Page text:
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Plea as Auschwitz liberation marked

A Jewish leader stood before 300 survivors of the Nazis' most notorious death camp and asked world leaders to prevent another Auschwitz.

He warned of a rise of anti-Semitism that has made many Jews fearful of walking the streets, and is causing many to flee Europe.

Ronald Lauder, the president of the World Jewish Congress, made his bleak assessment on the 70th anniversary of the liberation of Auschwitz, speaking next to the gate and the railroad tracks that marked the last journey for more than a million people murdered at Auschwitz-Birkenau.

He said his speech was shaped by the recent terrorist attacks in France that targeted Jews and newspaper satirists.

"For a time, we thought that the hatred of Jews had finally been eradicated. But slowly the demonisation of Jews started to come back," Mr Lauder said.

"Once again, young Jewish boys are afraid to wear yarmulkes on the streets of Paris and Budapest and London. Once again, Jewish businesses are targeted. And once again, Jewish families are fleeing Europe."

The recent attack in Paris, in which four Jews were killed in a kosher supermarket, is not the first deadly attack on Jews in recent years. Last May, a shooting killed four people at the Jewish Museum in Brussels and in 2012 a rabbi and three children were murdered in the French city of Toulouse.

Europe also saw a spasm of anti-Semitism last summer during the war in Gaza, with protests in Paris turning violent and other hostility across the continent.

"This vilification of Israel, the only Jewish state on earth, quickly became an opportunity to attack Jews," Mr Lauder said. "Much of this came from the Middle East, but it has found fertile ground throughout the world."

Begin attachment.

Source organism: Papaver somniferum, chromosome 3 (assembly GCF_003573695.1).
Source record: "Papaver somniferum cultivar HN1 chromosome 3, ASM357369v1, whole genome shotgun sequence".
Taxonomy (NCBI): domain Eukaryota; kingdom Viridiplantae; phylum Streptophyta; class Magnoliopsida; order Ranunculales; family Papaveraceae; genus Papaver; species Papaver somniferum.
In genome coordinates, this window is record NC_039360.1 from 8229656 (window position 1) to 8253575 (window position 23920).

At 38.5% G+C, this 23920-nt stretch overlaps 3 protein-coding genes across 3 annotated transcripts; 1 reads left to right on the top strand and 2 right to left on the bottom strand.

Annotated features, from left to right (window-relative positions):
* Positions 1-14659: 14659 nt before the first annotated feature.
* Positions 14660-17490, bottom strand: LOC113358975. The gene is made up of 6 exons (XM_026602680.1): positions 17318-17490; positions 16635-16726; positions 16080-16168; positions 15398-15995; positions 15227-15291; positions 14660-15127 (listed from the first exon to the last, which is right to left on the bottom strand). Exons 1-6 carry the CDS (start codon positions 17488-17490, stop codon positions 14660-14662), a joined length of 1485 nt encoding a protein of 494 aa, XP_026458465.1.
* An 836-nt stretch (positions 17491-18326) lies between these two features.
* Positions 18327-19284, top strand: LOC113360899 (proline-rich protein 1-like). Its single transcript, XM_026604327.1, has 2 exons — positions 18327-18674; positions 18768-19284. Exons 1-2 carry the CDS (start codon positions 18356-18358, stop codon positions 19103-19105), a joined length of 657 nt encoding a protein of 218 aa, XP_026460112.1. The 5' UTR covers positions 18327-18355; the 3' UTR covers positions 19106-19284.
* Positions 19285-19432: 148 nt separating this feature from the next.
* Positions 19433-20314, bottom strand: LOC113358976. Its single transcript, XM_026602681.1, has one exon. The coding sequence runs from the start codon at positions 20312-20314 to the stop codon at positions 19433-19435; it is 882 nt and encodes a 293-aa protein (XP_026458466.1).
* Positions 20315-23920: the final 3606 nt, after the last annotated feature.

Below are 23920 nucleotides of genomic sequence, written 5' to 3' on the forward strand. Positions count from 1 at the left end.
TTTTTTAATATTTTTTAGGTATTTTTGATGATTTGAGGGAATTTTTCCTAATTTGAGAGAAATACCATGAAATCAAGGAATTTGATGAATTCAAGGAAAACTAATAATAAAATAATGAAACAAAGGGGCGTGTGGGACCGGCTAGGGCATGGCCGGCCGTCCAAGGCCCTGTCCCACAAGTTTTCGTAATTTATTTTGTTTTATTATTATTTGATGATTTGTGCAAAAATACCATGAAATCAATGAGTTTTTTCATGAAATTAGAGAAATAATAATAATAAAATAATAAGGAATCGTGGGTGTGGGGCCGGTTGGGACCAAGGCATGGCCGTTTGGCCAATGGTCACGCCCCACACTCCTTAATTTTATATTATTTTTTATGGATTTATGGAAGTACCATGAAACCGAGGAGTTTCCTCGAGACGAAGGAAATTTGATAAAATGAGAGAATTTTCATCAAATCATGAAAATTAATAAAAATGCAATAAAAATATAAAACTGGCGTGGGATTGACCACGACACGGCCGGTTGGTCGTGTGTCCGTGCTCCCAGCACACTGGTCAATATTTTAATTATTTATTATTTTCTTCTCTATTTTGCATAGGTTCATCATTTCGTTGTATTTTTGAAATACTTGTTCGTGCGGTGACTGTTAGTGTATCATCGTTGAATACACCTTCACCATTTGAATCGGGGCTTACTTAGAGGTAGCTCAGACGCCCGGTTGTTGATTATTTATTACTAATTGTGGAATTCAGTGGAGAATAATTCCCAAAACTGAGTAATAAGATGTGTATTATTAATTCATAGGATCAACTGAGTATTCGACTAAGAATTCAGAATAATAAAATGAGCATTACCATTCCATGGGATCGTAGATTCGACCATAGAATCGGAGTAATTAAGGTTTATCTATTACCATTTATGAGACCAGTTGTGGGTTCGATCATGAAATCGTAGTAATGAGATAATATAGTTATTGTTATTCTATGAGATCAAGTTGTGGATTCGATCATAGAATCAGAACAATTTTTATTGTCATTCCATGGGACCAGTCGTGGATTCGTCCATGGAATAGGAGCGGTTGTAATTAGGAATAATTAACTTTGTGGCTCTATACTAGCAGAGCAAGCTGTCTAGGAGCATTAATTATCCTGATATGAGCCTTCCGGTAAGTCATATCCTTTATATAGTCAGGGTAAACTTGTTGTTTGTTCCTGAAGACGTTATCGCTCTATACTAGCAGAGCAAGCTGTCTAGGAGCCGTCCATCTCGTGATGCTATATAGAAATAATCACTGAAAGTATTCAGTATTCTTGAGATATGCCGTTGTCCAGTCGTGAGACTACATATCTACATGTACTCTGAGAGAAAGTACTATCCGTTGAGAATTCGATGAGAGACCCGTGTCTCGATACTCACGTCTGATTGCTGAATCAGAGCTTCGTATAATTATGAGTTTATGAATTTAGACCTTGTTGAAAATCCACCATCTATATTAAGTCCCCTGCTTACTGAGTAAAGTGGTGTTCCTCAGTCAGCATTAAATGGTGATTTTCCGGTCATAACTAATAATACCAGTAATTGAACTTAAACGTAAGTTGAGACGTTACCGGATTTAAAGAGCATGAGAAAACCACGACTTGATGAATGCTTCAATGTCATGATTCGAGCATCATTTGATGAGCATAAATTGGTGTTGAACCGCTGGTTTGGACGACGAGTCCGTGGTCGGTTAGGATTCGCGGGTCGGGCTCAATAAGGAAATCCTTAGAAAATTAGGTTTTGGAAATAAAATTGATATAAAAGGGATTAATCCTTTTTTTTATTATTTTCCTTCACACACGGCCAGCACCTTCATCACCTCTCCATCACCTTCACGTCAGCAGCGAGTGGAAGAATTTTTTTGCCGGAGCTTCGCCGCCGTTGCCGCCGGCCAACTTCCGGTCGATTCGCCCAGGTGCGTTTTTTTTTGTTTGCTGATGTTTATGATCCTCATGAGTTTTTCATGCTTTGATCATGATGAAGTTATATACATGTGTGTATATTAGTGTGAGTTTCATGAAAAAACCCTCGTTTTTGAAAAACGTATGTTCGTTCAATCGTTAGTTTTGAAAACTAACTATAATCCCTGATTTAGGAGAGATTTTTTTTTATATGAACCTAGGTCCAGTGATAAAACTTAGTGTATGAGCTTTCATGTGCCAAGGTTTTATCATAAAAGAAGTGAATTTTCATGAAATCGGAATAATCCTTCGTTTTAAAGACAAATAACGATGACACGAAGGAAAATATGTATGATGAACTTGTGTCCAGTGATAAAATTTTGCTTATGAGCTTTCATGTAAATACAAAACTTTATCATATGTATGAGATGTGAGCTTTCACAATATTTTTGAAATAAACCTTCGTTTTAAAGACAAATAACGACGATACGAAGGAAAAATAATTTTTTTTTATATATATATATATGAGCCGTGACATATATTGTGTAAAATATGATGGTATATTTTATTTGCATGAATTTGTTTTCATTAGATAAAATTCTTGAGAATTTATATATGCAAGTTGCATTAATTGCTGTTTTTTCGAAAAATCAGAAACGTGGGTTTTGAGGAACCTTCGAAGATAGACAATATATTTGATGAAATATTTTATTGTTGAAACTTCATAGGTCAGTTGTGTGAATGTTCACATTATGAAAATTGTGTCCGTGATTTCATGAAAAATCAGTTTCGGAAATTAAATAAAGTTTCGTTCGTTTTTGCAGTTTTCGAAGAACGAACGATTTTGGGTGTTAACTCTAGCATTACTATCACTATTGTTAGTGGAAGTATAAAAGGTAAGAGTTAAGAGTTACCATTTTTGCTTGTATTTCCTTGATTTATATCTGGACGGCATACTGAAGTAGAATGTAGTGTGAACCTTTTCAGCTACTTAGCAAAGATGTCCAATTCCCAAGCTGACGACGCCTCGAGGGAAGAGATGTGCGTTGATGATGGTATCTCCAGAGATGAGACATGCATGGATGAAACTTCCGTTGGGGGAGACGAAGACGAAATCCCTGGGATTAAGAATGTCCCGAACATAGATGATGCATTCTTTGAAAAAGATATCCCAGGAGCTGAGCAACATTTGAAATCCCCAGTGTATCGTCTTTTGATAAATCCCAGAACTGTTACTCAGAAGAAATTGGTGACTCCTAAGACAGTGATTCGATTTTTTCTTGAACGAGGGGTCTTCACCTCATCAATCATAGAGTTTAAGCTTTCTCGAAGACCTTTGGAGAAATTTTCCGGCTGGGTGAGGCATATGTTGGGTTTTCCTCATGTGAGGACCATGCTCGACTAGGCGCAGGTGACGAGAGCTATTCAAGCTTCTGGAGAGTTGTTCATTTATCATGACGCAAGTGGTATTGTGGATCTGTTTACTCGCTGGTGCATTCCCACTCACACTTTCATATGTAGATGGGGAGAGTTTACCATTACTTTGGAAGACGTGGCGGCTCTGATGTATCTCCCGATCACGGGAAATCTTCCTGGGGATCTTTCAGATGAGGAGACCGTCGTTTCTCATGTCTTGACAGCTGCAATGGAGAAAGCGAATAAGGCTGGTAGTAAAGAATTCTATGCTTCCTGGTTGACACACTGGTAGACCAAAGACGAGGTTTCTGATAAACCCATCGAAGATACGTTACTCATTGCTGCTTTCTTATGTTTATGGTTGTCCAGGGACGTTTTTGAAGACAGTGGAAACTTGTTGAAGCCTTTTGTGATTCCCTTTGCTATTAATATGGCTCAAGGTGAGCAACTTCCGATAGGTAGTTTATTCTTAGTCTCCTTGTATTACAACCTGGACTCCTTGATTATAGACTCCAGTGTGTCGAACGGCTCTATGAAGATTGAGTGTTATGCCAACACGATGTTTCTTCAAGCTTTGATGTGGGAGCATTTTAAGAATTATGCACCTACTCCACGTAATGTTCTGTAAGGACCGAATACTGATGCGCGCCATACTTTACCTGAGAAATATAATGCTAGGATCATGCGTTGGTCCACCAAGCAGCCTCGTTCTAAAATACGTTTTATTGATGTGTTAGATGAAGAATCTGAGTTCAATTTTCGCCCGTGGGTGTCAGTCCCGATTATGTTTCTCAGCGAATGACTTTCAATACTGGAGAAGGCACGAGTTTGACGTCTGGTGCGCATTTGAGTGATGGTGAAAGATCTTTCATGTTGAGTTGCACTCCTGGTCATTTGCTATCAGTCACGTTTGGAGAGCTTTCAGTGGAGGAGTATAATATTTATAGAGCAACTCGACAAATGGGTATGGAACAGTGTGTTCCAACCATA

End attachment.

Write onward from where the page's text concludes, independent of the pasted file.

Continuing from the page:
One Holocaust survivor, Roman Kent, became emotional as he issued a plea to world leaders to remember the atrocities and fight for tolerance.

"We do not want our past to be our children's future," the 85-year-old said to applause, fighting back tears and repeating those words a second time.

US President Barack Obama, who was in Saudi Arabia to pay respects after the death of King Abdullah, issued a statement paying tribute to the six million Jews and millions of others murdered by the Nazis.

"The recent terrorist attacks in Paris serve as a painful reminder of our obligation to condemn and combat rising anti-Semitism in all its forms, including the denial or trivialisation of the Holocaust," Mr Obama said.

The commemorations in Poland, which during World War II was under Nazi occupation, were also marked by a melancholy awareness that it will be the last major anniversary that a significant number of survivors will be strong enough to attend.

"The survivors are completely gutted that in their lifetime they went through what they went through and that now they are at the end of their life and they don't know what kind of world they are leaving for their grandchildren," said Stephen Smith, executive director of the USC Shoah Foundation.

"That is very disappointing for them. We have let them down."

Politics also cast a shadow on the event, with Russian President Vladimir Putin absent - even though the Soviet Red Army liberated the camp - the result of the deep chill between the West and Russia over Ukraine.

Among those in attendance were French President Francois Hollande, who has vowed to fight the violent extremism that has wounded his nation, as well as the presidents of Germany and Austria, the perpetrator nations that have spent decades atoning for their sins.

Ukrainian President Petro Poroshenko was also there in a sign of Poland's strong support for Ukraine in its conflict with Russia.

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